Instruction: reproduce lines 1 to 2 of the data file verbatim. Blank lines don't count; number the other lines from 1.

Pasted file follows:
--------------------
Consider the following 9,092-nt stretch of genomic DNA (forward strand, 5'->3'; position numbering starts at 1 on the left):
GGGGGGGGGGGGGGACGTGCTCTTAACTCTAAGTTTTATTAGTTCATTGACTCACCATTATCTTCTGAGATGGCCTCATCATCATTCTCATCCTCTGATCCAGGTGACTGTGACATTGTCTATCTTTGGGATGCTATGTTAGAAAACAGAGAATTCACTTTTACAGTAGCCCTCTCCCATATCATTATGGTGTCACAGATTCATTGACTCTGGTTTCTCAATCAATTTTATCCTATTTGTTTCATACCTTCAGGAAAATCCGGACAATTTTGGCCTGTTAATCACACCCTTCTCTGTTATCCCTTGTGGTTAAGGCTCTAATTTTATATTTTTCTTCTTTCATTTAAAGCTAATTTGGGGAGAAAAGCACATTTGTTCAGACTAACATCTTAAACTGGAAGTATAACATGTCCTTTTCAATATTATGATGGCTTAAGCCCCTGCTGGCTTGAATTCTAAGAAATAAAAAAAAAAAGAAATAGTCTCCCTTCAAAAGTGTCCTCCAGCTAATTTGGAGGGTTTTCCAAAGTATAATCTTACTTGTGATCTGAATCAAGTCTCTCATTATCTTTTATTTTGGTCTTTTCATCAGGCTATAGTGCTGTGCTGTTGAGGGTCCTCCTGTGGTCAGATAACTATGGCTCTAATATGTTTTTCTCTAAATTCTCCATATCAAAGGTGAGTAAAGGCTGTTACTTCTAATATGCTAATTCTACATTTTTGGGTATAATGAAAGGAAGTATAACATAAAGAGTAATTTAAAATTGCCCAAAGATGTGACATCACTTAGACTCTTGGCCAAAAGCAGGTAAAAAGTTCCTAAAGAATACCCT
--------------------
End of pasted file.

Consider the following 9,092-nt stretch of genomic DNA (forward strand, 5'->3'; position numbering starts at 1 on the left):
GGGGGGGGGGGGGGACGTGCTCTTAACTCTAAGTTTTATTAGTTCATTGACTCACCATTATCTTCTGAGATGGCCTCATCATCATTCTCATCCTCTGATCCAGGTGACTGTGACATTGTCTATCTTTGGGATGCTATGTTAGAAAACAGAGAATTCACTTTTACAGTAGCCCTCTCCCATATCATTATGGTGTCACAGATTCATTGACTCTGGTTTCTCAATCAATTTTATCCTATTTGTTTCATACCTTCAGGAAAATCCGGACAATTTTGGCCTGTTAATCACACCCTTCTCTGTTATCCCTTGTGGTTAAGGCTCTAATTTTATATTTTTCTTCTTTCATTTAAAGCTAATTTGGGGAGAAAAGCACATTTGTTCAGACTAACATCTTAAACTGGAAGTATAACATGTCCTTTTCAATATTATGATGGCTTAAGCCCCTGCTGGCTTGAATTCTAAGAAATAAAAAAAAAAAGAAATAGTCTCCCTTCAAAAGTGTCCTCCAGCTAATTTGGAGGGTTTTCCAAAGTATAATCTTACTTGTGATCTGAATCAAGTCTCTCATTATCTTTTATTTTGGTCTTTTCATCAGGCTATAGTGCTGTGCTGTTGAGGGTCCTCCTGTGGTCAGATAACTATGGCTCTAATATGTTTTTCTCTAAATTCTCCATATCAAAGGTGAGTAAAGGCTGTTACTTCTAATATGCTAATTCTACATTTTTGGGTATAATGAAAGGAAGTATAACATAAAGAGTAATTTAAAATTGCCCAAAGATGTGACATCACTTAGACTCTTGGCCAAAAGCAGGTAAAAAGTTCCTAAAGAATACCCT